Sir Roger Gale
Member of Parliament for North Thanet (Margate, Herne Bay & The Villages)
GP Surgeries – MP’s backing for GPs
February 5th 2008
North Thanet’s MP, Roger Gale, has expressed his support for General Practitioners in their discussions with Health Secretary Alan Johnson over surgery hours.
"The present GP contract, which has certainly led to a reduction in evening and weekend services, was introduced by this Government in 2004" says Roger Gale.
"It has become clear that the Government got its calculations horribly wrong and is now trying to claw back some of the increase in GPs pay package which has risen from £81,566 in 2003-2004 to around £111,971 in 2005-2006. Their plan appears to be to remove £158 million from the Access and Choice and Booking Enhanced services scheme and to reallocate that money to extended opening - in other words they want to rob the Peter scheme that they themselves set up in order to return to the Paul scheme that they now tell us everyone wanted after all!
In fact the Secretary of State's proposals - which he is threatening to impose upon doctors - is likely to lead to fewer daytime appointments to the disadvantage of the elderly and those who are off work sick. It may well lead to a reduction in the treatments that available at local surgeries and to more healthcare at a distance from people's homes.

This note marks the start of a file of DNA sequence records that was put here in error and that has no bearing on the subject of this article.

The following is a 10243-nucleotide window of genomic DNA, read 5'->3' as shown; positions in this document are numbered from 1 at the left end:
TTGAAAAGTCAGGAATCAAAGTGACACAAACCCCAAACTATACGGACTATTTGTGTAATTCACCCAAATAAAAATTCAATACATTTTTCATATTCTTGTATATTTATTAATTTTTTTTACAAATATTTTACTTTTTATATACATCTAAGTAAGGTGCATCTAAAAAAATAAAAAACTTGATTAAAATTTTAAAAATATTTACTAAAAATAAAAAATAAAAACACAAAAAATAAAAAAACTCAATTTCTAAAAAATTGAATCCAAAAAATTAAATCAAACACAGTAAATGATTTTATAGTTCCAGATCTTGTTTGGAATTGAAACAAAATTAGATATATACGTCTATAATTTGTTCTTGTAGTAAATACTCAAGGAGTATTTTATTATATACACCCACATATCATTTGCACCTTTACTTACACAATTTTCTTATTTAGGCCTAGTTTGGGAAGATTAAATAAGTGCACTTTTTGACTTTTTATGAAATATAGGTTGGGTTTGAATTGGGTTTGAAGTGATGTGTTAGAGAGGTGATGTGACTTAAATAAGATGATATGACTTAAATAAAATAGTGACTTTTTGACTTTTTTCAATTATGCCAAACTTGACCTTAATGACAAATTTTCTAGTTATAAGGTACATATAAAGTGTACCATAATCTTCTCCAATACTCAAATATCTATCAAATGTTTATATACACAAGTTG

Of course it is a fact that those of us working anti-social hours want GP surgeries to open to suit our personal needs but it must be left to the individual practices to determine what local demand, based upon their patient profile, really is. And if the Secretary of State now wants to re-run the contract he is going to have to take into account that doctors` surgeries don't just occupy the time of the doctors - they have to have practice nurses and reception staff available as well and all of those people have to be paid
At the end of the day the proposed cuts - for that is what they are - are likely to both damage patient care and actually diminish access. Instead of patients being able to see the person that they regard as their own doctor they are likely to have to see, as with the present out-of-hours service, whoever happens to be on duty at the time. For emergency response that may be acceptable. For general medical needs it is not what I believe that my constituents want."